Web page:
Rembrandt van Rijn’s engaging portrayal of a young, bearded man with an intent gaze is an exciting addition to the master’s oeuvre.1 Although this modest-scaled panel painting has a long provenance and was consistently attributed to Rembrandt until the latter half of the twentieth century, it has been neglected in Rembrandt literature since 1930 and more recently considered a work by an unknown master from the “Rembrandt School.”2 Subsequent restorations, however, have revealed its stunning visual qualities, as well as the artist’s signature in the wet paint: “Rembrandt f.” The freshness and vigor of the panel’s execution is entirely consistent with the master’s style from the latter half of the 1650s.
With this young man, Rembrandt found a model whose face and demeanor fascinated him, with features that suggest not only an active, probing mind but also innate uncertainties about himself and his place in the world. The young man leans forward, turned somewhat to the right with his hands clasped before him, but he does not directly engage with the viewer. Instead, with his head slightly tilted, he glances to the left, his deeply set eyes cast downward. Nothing is static in this presentation, neither the figure’s pose nor the way Rembrandt’s paint strokes animate the young man’s countenance.
Rembrandt painted swiftly, as though trying to capture the fleeting emotions he saw unfolding before him. Light entering from the upper left models the man’s narrow, elongated face, with its defined eyes and pronounced nose. Complex layering of paints, including quickly brushed ocher and pink impastos around the eyes and the nose, enliven the sitter’s expression in ways that are exciting to behold (fig 1). Rembrandt applied thin, somewhat translucent paints on the shaded side of the face, but he also allowed the ocher ground layer to play an active role in modeling the eye and cheek. He painted the mouth and beard thinly, leaving them somewhat undefined, as though the sitter were about to speak. A hint of pinkish red gives color to the slightly parted lips. Even the background comes alive with rapid brushstrokes that echo the rhythmic ones Rembrandt used to depict the man’s mop of curly hair.
We have no information about the identity of this sitter, but the intense and psychologically acute depiction of his countenance and character indicates that he was known personally to Rembrandt. The elongated structure of his face and his distinctive features, including his somewhat scraggly beard, suggest that he was an Ashkenazi Jew, likely an individual who lived in the Jewish neighborhood near Rembrandt’s home on the Sint Anthonisbreestraat.3 Rembrandt found great dignity and spirituality in the faces of his Jewish neighbors, both men and women, young and old, as seen in the compelling oil sketch of an older bearded scholar in The Leiden Collection (fig 2).4 According to an early eighteenth-century source, Rembrandt “turned the picturesque tronies [of bearded men] in the Joode Breestraat [where he lived] to good advantage.”5 This practice reinforces stylistic evidence that Rembrandt painted Bust of a Young Bearded Man in the latter half of the 1650s, presumably before 1658 when he was forced to move from his home on the Sint Anthonisbreestraat to the Rozengracht.6
For most of this panel painting’s recorded history, the figure looked quite different than it does today. By the time the work entered the collection of the 1st Baron Gwydyr (1754–1820) at Grimsthorpe Castle, a later hand had given the young man a more distinguished wardrobe than the one Rembrandt had painted. An eighteenth-century restorer provided him not only with a broad-brimmed black hat, but also with a wide-collared white shirt and two tassels that hung over a black garment (fig 3). The efforts to improve the figure’s social status were successful. The first mention of the painting, a sale catalogue at Christie’s in London in 1829, described it as “Rembrandt—Portrait of a Burgomaster, with arched top.”7 The painting’s appearance remained unaltered until at least 1976, when it was sold at Christie’s in London as: “Rembrandt, Portrait of a Man, small half-length, in a black hat and black habit, bears signature—on panel—arched top.”8 At some point between 1976 and April 2004, when it appeared again at auction, this time with Sotheby’s in London, the painting had undergone restoration: the eighteenth-century hat, white shirt, tassels, and black coat had all been removed.9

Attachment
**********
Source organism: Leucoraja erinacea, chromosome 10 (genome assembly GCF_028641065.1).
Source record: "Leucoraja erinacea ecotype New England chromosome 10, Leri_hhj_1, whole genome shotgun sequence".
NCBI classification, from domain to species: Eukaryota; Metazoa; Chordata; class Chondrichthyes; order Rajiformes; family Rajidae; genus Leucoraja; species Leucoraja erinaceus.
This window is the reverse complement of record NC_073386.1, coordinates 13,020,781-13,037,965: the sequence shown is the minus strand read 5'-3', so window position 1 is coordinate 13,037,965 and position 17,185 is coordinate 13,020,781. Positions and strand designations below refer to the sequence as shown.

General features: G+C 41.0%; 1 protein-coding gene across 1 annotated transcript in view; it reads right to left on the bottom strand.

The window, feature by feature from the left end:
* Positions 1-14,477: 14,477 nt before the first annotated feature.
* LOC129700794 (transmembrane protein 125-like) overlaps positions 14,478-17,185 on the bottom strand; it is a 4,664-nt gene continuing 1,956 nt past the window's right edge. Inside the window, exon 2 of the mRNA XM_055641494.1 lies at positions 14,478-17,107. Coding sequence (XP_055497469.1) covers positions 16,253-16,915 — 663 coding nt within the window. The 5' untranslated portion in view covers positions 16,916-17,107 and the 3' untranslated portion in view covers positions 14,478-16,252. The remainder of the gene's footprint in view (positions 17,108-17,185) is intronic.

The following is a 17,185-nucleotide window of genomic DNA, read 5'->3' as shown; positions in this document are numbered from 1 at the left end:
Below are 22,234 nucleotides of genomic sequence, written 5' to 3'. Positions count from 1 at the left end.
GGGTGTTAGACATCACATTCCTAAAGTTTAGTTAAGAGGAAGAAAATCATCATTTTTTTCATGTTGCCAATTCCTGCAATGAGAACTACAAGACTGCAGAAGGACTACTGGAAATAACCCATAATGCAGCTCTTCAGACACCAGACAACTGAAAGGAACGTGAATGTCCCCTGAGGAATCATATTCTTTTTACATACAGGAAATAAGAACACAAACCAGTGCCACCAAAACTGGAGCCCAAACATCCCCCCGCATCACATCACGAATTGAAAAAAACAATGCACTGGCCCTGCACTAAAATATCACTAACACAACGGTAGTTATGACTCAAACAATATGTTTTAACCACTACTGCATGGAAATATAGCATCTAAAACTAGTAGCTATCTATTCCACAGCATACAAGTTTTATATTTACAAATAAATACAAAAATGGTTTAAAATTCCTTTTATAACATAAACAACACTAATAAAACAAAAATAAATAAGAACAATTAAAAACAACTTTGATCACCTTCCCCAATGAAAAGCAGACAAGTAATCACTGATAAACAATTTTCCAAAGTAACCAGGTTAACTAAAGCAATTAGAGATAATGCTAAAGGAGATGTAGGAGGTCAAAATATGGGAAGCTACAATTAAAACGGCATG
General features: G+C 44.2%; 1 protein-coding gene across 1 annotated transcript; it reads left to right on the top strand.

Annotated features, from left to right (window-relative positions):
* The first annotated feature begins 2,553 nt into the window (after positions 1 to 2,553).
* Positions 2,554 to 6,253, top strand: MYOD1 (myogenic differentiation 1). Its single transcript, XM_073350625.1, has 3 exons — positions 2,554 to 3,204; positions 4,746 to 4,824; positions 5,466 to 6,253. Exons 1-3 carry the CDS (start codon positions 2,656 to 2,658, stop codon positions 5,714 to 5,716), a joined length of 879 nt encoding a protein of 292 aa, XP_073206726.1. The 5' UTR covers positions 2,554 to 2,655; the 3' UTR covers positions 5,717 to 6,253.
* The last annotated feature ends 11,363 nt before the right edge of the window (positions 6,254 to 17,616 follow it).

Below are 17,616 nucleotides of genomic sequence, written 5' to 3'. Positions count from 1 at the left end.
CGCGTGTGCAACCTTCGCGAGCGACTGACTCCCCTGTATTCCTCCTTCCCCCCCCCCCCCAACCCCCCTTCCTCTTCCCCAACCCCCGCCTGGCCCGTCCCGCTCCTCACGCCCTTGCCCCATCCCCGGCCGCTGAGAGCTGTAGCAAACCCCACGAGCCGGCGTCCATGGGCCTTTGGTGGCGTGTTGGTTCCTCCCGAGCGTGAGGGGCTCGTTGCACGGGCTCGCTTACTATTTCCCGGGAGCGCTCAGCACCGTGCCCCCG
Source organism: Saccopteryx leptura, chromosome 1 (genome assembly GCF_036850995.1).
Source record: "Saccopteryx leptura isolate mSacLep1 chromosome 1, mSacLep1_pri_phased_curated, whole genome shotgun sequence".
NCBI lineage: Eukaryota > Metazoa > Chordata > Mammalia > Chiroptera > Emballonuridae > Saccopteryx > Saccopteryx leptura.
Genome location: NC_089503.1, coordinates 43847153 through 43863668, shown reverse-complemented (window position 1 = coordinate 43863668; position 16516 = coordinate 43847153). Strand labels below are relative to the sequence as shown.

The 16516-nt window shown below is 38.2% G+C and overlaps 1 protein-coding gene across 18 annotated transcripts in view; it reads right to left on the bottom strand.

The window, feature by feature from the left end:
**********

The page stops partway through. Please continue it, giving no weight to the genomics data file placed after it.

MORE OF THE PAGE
Despite the absence of these later additions, Sotheby’s remained unconvinced that the painting was by Rembrandt, and the auction house sold it as “Rembrandt School, Seventeenth Century.”10 The new owner soon contacted Libby Sheldon at University College London to assess whether the materials and techniques found in this work were consistent with those found in paintings by Rembrandt and his workshop. Sheldon examined cross-sections with polarizing light microscopy and energy dispersive X-ray analysis and concluded the materials and painting techniques were consistent with Rembrandt’s practice.11 For example, this panel painting has two priming layers, a simple layer of white chalk covering the oak support and an imprimatura layer containing chalk, lead white, and some earth tones. Rembrandt used this layer to provide a warm, underlying tonality for the painting. In a few areas, as in the sitter’s upper lip and moustache, Rembrandt left the imprimatura layer totally exposed, a practice consistent with the complex layering of paints he utilized throughout his oeuvre to model his forms.
Sheldon rightly observed in this painting many close similarities to Rembrandt’s “tricks in the handling of paint . . . [including] contrasts of thickness and thinness, warmth and coolness, fluidity and dryness, transparency, and opacity.”12 She emphasized the complex makeup of the paint that included a wide range of bright pigments, even in the lights of the figure’s cheek and the browns in the background. Finally, as he often did in his paintings, Rembrandt used the blunt end of the brush to scratch through the wet paint to create highlights by exposing the pale ground, as with the sitter’s hair at the edge of his forehead in this panel.13